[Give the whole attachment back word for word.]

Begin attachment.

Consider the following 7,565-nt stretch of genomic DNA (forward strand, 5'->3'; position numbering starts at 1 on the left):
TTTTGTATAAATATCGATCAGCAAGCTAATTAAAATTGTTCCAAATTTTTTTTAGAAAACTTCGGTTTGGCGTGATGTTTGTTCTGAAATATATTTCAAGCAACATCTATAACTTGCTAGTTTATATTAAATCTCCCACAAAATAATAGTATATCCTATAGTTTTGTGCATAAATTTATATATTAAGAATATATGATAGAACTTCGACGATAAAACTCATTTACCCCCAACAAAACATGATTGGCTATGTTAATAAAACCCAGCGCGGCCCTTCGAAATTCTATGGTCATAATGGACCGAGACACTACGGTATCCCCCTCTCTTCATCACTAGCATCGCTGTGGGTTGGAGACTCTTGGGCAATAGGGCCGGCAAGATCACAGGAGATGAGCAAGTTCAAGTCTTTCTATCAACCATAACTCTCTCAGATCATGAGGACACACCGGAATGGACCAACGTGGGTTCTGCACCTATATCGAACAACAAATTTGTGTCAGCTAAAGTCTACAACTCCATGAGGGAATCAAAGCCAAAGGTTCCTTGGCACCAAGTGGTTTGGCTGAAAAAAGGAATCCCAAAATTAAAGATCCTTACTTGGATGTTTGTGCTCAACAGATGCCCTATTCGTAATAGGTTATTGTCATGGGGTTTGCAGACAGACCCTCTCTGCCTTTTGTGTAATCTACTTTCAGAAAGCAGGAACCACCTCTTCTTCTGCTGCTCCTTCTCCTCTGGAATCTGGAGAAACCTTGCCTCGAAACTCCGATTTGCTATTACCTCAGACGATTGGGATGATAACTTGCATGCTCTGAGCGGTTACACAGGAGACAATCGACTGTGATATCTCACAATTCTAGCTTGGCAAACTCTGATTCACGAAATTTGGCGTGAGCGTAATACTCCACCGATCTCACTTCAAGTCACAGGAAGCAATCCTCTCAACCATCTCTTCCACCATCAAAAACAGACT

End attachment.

Consider the following 7,565-nt stretch of genomic DNA (forward strand, 5'->3'; position numbering starts at 1 on the left):
TTTTGTATAAATATCGATCAGCAAGCTAATTAAAATTGTTCCAAATTTTTTTTAGAAAACTTCGGTTTGGCGTGATGTTTGTTCTGAAATATATTTCAAGCAACATCTATAACTTGCTAGTTTATATTAAATCTCCCACAAAATAATAGTATATCCTATAGTTTTGTGCATAAATTTATATATTAAGAATATATGATAGAACTTCGACGATAAAACTCATTTACCCCCAACAAAACATGATTGGCTATGTTAATAAAACCCAGCGCGGCCCTTCGAAATTCTATGGTCATAATGGACCGAGACACTACGGTATCCCCCTCTCTTCATCACTAGCATCGCTGTGGGTTGGAGACTCTTGGGCAATAGGGCCGGCAAGATCACAGGAGATGAGCAAGTTCAAGTCTTTCTATCAACCATAACTCTCTCAGATCATGAGGACACACCGGAATGGACCAACGTGGGTTCTGCACCTATATCGAACAACAAATTTGTGTCAGCTAAAGTCTACAACTCCATGAGGGAATCAAAGCCAAAGGTTCCTTGGCACCAAGTGGTTTGGCTGAAAAAAGGAATCCCAAAATTAAAGATCCTTACTTGGATGTTTGTGCTCAACAGATGCCCTATTCGTAATAGGTTATTGTCATGGGGTTTGCAGACAGACCCTCTCTGCCTTTTGTGTAATCTACTTTCAGAAAGCAGGAACCACCTCTTCTTCTGCTGCTCCTTCTCCTCTGGAATCTGGAGAAACCTTGCCTCGAAACTCCGATTTGCTATTACCTCAGACGATTGGGATGATAACTTGCATGCTCTGAGCGGTTACACAGGAGACAATCGACTGTGATATCTCACAATTCTAGCTTGGCAAACTCTGATTCACGAAATTTGGCGTGAGCGTAATACTCCACCGATCTCACTTCAAGTCACAGGAAGCAATCCTCTCAACCATCTCTTCCACCATCAAAAACAGACT